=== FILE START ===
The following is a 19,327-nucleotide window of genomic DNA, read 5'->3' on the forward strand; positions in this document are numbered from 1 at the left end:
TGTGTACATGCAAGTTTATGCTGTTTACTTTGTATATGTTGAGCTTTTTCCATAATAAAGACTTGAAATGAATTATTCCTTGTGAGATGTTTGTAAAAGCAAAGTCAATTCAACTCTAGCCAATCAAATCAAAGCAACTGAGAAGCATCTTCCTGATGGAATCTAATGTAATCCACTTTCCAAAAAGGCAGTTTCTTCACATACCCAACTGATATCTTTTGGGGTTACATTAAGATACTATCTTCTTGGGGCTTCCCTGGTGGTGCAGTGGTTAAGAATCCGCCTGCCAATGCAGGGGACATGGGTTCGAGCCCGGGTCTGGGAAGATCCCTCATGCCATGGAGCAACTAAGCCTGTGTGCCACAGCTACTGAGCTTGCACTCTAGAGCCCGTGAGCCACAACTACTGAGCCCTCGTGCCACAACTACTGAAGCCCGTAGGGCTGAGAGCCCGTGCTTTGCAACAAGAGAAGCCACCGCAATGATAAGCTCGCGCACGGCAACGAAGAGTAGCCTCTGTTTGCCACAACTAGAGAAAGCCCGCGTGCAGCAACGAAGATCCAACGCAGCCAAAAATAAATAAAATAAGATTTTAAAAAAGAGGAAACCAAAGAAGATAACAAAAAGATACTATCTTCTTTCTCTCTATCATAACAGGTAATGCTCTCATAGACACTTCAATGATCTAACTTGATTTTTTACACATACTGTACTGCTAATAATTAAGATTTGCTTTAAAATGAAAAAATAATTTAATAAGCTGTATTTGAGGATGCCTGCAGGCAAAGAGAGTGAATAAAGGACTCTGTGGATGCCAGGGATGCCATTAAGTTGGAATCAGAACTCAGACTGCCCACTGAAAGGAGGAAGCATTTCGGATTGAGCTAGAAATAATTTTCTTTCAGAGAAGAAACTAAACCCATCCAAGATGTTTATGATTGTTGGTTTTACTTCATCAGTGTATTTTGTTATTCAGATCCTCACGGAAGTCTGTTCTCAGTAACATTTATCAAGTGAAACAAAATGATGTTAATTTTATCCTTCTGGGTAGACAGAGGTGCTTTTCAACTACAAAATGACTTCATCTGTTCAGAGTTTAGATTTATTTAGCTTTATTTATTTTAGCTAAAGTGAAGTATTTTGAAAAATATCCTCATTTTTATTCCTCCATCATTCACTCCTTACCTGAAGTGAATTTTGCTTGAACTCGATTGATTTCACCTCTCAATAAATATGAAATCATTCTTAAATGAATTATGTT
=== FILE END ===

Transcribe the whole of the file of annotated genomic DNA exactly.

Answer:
The following is a 19,327-nucleotide window of genomic DNA, read 5'->3' on the forward strand; positions in this document are numbered from 1 at the left end:
TGTGTACATGCAAGTTTATGCTGTTTACTTTGTATATGTTGAGCTTTTTCCATAATAAAGACTTGAAATGAATTATTCCTTGTGAGATGTTTGTAAAAGCAAAGTCAATTCAACTCTAGCCAATCAAATCAAAGCAACTGAGAAGCATCTTCCTGATGGAATCTAATGTAATCCACTTTCCAAAAAGGCAGTTTCTTCACATACCCAACTGATATCTTTTGGGGTTACATTAAGATACTATCTTCTTGGGGCTTCCCTGGTGGTGCAGTGGTTAAGAATCCGCCTGCCAATGCAGGGGACATGGGTTCGAGCCCGGGTCTGGGAAGATCCCTCATGCCATGGAGCAACTAAGCCTGTGTGCCACAGCTACTGAGCTTGCACTCTAGAGCCCGTGAGCCACAACTACTGAGCCCTCGTGCCACAACTACTGAAGCCCGTAGGGCTGAGAGCCCGTGCTTTGCAACAAGAGAAGCCACCGCAATGATAAGCTCGCGCACGGCAACGAAGAGTAGCCTCTGTTTGCCACAACTAGAGAAAGCCCGCGTGCAGCAACGAAGATCCAACGCAGCCAAAAATAAATAAAATAAGATTTTAAAAAAGAGGAAACCAAAGAAGATAACAAAAAGATACTATCTTCTTTCTCTCTATCATAACAGGTAATGCTCTCATAGACACTTCAATGATCTAACTTGATTTTTTACACATACTGTACTGCTAATAATTAAGATTTGCTTTAAAATGAAAAAATAATTTAATAAGCTGTATTTGAGGATGCCTGCAGGCAAAGAGAGTGAATAAAGGACTCTGTGGATGCCAGGGATGCCATTAAGTTGGAATCAGAACTCAGACTGCCCACTGAAAGGAGGAAGCATTTCGGATTGAGCTAGAAATAATTTTCTTTCAGAGAAGAAACTAAACCCATCCAAGATGTTTATGATTGTTGGTTTTACTTCATCAGTGTATTTTGTTATTCAGATCCTCACGGAAGTCTGTTCTCAGTAACATTTATCAAGTGAAACAAAATGATGTTAATTTTATCCTTCTGGGTAGACAGAGGTGCTTTTCAACTACAAAATGACTTCATCTGTTCAGAGTTTAGATTTATTTAGCTTTATTTATTTTAGCTAAAGTGAAGTATTTTGAAAAATATCCTCATTTTTATTCCTCCATCATTCACTCCTTACCTGAAGTGAATTTTGCTTGAACTCGATTGATTTCACCTCTCAATAAATATGAAATCATTCTTAAATGAATTATGTT